Cast & Crew
In 1936, when London showgirl Julia Packett receives an invitation in the mail for the wedding of her daughter Susan, she reveals to her antique-dealer friend, Benjamin "Benji" Hawkins, that years before she married a wealthy man. She explains that he returned from the war, they separated, and because of his family's position, she was forced to leave the baby with them. Sensing that Julia, for once, is being sincere, the long-suffering Benji finances her trip, and she sets out for the family estate in the South of France. When Julia's husband William receives her telegram, he and his mother are shocked that Julia somehow received an invitation, and Mrs. Packett implores William to intercept Julia in Paris. Meanwhile, on the boat to France, Julia meets Fred Ghenoccio, who heads an acrobatic troupe with his mother and five brothers. Because Julia accidentally starts the champagne-loving Ma Ghenoccio on a bender, Julia agrees to take Ma's part in the act when it plays in Paris and sends William a telegram saying that she cannot meet him. With nothing to do, William goes to a show and is pleasantly surprised to see Julia in the Ghenoccio act. She is such a hit with the audience that Freddie asks her to join their troupe and proposes as her train leaves. When Julia arrives at the Packett home, her mother-in-law tells her that the invitation was a mistake and suggests that she leave to avoid embarrassment, but Julia insists on seeing Susan first. When Susan meets Julia, she reveals that it was she who sent the invitation and begs her to stay. Now wanting to buy Susan presents for all of the Christmasses she missed, Julia goes to the local casino. She loses, but meets Colonel "Bunny" Willowbrook, who, unknown to Julia, is a friend of William. Telling Bunny a phony story about losing her luggage, she tricks him into giving her 6,950 francs, which she uses to pay for Susan's gifts, then sneaks out of the store. When William returns to the house, he is secretly happy to discover that Julia is staying. That night, at the wedding rehearsal, Julia meets Ritchie Lorgan, a young artist whom William has hired to paint murals, and senses an attraction between him and Susan. When Julia and William happily reminisce about their own wedding, Susan gets the idea that they should get back together. Later, Susan tells Julia that Ritchie has kissed her and said that he loves her. Next morning, Julia suggests a picnic to William, who is eager, but chagrined to have Susan included. To keep Susan company, William invites Ritchie, and at the lodge where Julia and William spent their honeymoon, the two couples split up. While Ritchie and Susan are kissing in the woods, William and Julia fall into the lake and are forced to change clothes in the cabin. There they reminisce about their honeymoon and dance, then kiss, until Susan and Ritchie interrupt them. Back at the estate, Mrs. Packett is overjoyed when Freddie arrives, proclaiming that he is Julia's fiancé, and assures him that Julia and William are married in name only. She then invites him and Ma to stay the night. That evening, Susan is nervous and Julia suggests that she elope "with the man she loves." William then "proposes" to Julia, but she is angry as he uses almost the same words as he did years before when he asked for the separation. Just then Mrs. Packett brings in Freddie and Ma, and Julia pretends to be delighted to introduce her fiancé. In the middle of the night, William goes to Julia's room, but is seen by Freddie and an argument ensues among the entire household. William then goes to the casino and runs into Bunny, who relates his recent women troubles. William soon realizes that Julia is the woman and suggests a ruse. At breakfast the next morning, William apologizes to Freddie, and at that moment, Bunny arrives, pretending not to know William and accusing Julia of stealing his 6,950 francs. Although William feigns sympathy for Julia, Freddie is shocked with the sordid details and leaves. Then Mrs. Packett comes in and warmly greets Bunny, alerting Julia to William's deception. Just then, a note from Susan arrives saying that she and Ritchie are being married at the lodge. William drives after them, followed by Julia, but at the lodge, there is another note, saying that they are already married and on their way to England. As their cars are driven off by the servants, Julia and William read the rest of the note,which says that they have forty-eight hours alone to admit their love. Julia angrily walks out, despite a raging storm, but William eventually follows and as they both land in a mud puddle, they laugh hysterically.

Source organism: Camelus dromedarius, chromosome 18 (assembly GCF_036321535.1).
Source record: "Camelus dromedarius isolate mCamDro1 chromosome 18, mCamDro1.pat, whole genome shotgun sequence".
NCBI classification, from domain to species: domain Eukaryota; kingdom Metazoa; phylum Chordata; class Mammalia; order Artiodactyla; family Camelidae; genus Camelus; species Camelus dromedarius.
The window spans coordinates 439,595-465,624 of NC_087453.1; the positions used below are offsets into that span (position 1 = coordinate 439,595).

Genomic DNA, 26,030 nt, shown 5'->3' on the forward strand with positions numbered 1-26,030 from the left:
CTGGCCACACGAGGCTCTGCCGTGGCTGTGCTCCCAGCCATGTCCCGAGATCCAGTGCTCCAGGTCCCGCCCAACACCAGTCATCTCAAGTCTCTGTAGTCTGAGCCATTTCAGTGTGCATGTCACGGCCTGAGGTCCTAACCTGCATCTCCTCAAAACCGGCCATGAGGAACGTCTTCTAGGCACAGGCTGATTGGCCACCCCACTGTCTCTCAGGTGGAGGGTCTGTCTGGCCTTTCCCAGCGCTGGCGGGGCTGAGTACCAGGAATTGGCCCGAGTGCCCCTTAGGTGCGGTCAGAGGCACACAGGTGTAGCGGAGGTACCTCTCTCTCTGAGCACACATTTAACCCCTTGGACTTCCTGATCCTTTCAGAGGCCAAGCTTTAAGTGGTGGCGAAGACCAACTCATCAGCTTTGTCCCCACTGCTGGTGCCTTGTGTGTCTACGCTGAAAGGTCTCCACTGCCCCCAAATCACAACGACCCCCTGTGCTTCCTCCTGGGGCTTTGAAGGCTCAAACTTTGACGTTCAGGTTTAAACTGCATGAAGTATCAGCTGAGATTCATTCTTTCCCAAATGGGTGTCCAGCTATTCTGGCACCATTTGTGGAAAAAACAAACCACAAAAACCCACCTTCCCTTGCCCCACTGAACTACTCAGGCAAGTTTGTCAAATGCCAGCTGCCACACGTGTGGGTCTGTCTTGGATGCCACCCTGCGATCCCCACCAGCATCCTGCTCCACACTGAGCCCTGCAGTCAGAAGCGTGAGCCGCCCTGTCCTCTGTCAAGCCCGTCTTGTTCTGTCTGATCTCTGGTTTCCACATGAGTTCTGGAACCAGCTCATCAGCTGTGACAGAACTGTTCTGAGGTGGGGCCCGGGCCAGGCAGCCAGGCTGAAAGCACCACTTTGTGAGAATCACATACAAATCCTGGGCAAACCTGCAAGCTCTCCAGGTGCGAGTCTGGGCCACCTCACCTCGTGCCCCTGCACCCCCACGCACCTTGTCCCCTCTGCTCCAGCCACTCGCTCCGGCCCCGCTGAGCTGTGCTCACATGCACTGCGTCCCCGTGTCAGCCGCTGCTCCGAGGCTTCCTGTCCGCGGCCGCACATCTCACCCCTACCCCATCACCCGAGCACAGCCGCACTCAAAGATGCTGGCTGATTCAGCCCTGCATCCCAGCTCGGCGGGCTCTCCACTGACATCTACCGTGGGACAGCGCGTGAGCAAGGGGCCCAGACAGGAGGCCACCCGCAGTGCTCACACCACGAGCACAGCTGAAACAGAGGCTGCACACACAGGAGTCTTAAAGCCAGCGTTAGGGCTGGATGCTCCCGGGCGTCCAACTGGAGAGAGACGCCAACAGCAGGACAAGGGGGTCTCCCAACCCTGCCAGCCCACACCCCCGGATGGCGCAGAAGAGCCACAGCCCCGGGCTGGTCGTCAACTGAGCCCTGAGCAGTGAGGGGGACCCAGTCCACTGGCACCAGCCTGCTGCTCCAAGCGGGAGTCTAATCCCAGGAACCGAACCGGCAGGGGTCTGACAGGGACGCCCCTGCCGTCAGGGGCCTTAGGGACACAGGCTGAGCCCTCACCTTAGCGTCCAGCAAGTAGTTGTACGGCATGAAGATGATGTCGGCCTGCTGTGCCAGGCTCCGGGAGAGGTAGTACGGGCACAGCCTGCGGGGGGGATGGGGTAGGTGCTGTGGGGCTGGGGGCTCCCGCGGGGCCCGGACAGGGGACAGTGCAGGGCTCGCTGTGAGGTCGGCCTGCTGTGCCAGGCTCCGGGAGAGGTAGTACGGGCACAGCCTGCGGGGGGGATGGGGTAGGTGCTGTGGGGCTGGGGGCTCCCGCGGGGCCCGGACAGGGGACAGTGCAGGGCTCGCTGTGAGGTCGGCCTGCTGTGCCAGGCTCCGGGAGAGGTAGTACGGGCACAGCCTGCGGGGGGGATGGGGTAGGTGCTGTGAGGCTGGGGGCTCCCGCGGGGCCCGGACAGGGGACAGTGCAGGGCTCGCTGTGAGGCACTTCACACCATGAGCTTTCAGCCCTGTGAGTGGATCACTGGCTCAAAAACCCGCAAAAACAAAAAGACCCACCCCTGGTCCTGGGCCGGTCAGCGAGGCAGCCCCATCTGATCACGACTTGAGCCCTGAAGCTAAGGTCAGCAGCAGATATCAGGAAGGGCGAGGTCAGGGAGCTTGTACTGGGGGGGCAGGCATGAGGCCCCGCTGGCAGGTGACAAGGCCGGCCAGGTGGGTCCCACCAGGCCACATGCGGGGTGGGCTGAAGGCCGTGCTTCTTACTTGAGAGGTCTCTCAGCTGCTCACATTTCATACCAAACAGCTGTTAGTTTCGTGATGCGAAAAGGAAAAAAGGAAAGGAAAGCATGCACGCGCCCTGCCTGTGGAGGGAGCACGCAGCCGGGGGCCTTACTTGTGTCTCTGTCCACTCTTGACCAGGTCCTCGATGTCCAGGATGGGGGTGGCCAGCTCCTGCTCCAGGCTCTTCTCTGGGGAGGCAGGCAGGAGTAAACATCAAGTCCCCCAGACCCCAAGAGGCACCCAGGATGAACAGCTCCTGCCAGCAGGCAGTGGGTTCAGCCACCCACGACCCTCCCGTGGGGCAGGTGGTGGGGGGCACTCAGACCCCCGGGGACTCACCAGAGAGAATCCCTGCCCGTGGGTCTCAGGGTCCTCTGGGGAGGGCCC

Veda Ann Borg
Jean Del Val
Daniel B. Cathcart
Jack D. Moore
Charles E. Wallace
Edwin B. Willis